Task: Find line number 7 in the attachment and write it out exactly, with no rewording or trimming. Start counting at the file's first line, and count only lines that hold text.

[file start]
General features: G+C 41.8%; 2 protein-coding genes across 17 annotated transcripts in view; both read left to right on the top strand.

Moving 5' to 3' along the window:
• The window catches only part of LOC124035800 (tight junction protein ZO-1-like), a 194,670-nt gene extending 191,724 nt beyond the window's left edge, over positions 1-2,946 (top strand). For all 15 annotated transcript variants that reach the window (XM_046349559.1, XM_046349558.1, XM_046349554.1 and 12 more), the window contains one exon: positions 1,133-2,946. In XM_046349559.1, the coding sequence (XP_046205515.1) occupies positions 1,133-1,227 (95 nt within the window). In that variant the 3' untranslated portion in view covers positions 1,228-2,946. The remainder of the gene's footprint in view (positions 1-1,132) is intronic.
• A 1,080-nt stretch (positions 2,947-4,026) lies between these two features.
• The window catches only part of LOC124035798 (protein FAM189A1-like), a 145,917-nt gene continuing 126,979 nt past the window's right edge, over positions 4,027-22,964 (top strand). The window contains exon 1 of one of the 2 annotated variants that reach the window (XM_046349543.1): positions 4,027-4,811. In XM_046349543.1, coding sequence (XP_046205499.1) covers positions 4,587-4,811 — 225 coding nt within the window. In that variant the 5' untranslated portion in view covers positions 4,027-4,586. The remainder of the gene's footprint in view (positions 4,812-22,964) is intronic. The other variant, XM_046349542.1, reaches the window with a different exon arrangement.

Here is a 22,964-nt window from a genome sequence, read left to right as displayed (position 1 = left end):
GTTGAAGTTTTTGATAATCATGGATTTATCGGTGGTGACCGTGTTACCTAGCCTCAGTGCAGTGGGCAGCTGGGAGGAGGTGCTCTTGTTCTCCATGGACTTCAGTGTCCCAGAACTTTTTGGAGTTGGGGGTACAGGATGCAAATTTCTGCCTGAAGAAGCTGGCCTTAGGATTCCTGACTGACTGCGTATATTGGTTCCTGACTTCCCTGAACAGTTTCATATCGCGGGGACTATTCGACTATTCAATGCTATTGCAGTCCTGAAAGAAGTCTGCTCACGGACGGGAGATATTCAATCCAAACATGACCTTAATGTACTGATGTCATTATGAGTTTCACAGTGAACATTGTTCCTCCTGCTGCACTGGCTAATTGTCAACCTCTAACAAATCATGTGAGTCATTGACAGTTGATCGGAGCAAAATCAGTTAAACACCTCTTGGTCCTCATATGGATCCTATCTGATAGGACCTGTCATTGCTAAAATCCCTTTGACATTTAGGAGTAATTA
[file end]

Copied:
GTTGAAGTTTTTGATAATCATGGATTTATCGGTGGTGACCGTGTTACCTAGCCTCAGTGCAGTGGGCAGCTGGGAGGAGGTGCTCTTGTTCTCCATGGACTTCAGTGTCCCAGAACTTTTTGGAGTTGGGGGTACAGGATGCAAATTTCTGCCTGAAGAAGCTGGCCTTAGGATTCCTGACTGACTGCGTATATTGGTTCCTGACTTCCCTGAACAGTTTCATATCGCGGGGACTATTCGACTATTCAATGCTATTGCAGTCCTGAAAGAAGTCTGCTCACGGACGGGAGATATTCAATCCAAACATGACCTTAATGTACTGATGTCATTATGAGTTTCACAGTGAACATTGTTCCTCCTGCTGCACTGGCTAATTGTCAACCTCTAACAAATCATGTGAGTCATTGACAGTTGATCGGAGCAAAATCAGTTAAACACCTCTTGGTCCTCATATGGATCCTATCTGATAGGACCTGTCATTGCTAAAATCCCTTTGACATTTAGGAGTAATTA